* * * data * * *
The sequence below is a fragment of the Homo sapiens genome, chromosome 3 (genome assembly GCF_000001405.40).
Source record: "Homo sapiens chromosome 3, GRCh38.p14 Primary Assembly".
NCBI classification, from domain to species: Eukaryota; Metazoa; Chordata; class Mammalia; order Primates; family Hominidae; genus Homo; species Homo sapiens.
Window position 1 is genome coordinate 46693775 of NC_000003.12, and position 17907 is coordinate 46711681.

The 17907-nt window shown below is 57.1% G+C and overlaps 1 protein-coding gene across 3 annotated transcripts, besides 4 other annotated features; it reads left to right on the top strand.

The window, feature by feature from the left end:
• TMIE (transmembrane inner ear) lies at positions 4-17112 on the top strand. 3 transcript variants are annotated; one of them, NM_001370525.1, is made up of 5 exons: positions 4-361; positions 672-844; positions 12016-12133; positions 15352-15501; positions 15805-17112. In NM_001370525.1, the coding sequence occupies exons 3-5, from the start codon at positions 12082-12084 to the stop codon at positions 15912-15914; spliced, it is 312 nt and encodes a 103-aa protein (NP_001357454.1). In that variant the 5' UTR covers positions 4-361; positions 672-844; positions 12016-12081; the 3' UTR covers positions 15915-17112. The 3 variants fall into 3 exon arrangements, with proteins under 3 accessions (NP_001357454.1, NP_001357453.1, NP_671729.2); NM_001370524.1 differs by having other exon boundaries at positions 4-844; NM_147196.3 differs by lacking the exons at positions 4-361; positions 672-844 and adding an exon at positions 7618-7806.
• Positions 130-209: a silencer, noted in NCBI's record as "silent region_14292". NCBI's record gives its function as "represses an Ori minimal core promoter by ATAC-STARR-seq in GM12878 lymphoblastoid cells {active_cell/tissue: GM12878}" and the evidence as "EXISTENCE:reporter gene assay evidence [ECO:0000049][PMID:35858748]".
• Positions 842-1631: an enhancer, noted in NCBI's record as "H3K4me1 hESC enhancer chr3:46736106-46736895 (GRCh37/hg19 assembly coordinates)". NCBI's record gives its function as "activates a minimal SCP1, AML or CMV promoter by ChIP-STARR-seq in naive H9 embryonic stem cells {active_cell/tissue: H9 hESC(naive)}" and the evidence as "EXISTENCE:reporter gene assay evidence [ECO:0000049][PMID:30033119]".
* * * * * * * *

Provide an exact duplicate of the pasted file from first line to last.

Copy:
The sequence below is a fragment of the Homo sapiens genome, chromosome 3 (genome assembly GCF_000001405.40).
Source record: "Homo sapiens chromosome 3, GRCh38.p14 Primary Assembly".
NCBI classification, from domain to species: Eukaryota; Metazoa; Chordata; class Mammalia; order Primates; family Hominidae; genus Homo; species Homo sapiens.
Window position 1 is genome coordinate 46693775 of NC_000003.12, and position 17907 is coordinate 46711681.

The 17907-nt window shown below is 57.1% G+C and overlaps 1 protein-coding gene across 3 annotated transcripts, besides 4 other annotated features; it reads left to right on the top strand.

The window, feature by feature from the left end:
• TMIE (transmembrane inner ear) lies at positions 4-17112 on the top strand. 3 transcript variants are annotated; one of them, NM_001370525.1, is made up of 5 exons: positions 4-361; positions 672-844; positions 12016-12133; positions 15352-15501; positions 15805-17112. In NM_001370525.1, the coding sequence occupies exons 3-5, from the start codon at positions 12082-12084 to the stop codon at positions 15912-15914; spliced, it is 312 nt and encodes a 103-aa protein (NP_001357454.1). In that variant the 5' UTR covers positions 4-361; positions 672-844; positions 12016-12081; the 3' UTR covers positions 15915-17112. The 3 variants fall into 3 exon arrangements, with proteins under 3 accessions (NP_001357454.1, NP_001357453.1, NP_671729.2); NM_001370524.1 differs by having other exon boundaries at positions 4-844; NM_147196.3 differs by lacking the exons at positions 4-361; positions 672-844 and adding an exon at positions 7618-7806.
• Positions 130-209: a silencer, noted in NCBI's record as "silent region_14292". NCBI's record gives its function as "represses an Ori minimal core promoter by ATAC-STARR-seq in GM12878 lymphoblastoid cells {active_cell/tissue: GM12878}" and the evidence as "EXISTENCE:reporter gene assay evidence [ECO:0000049][PMID:35858748]".
• Positions 842-1631: an enhancer, noted in NCBI's record as "H3K4me1 hESC enhancer chr3:46736106-46736895 (GRCh37/hg19 assembly coordinates)". NCBI's record gives its function as "activates a minimal SCP1, AML or CMV promoter by ChIP-STARR-seq in naive H9 embryonic stem cells {active_cell/tissue: H9 hESC(naive)}" and the evidence as "EXISTENCE:reporter gene assay evidence [ECO:0000049][PMID:30033119]".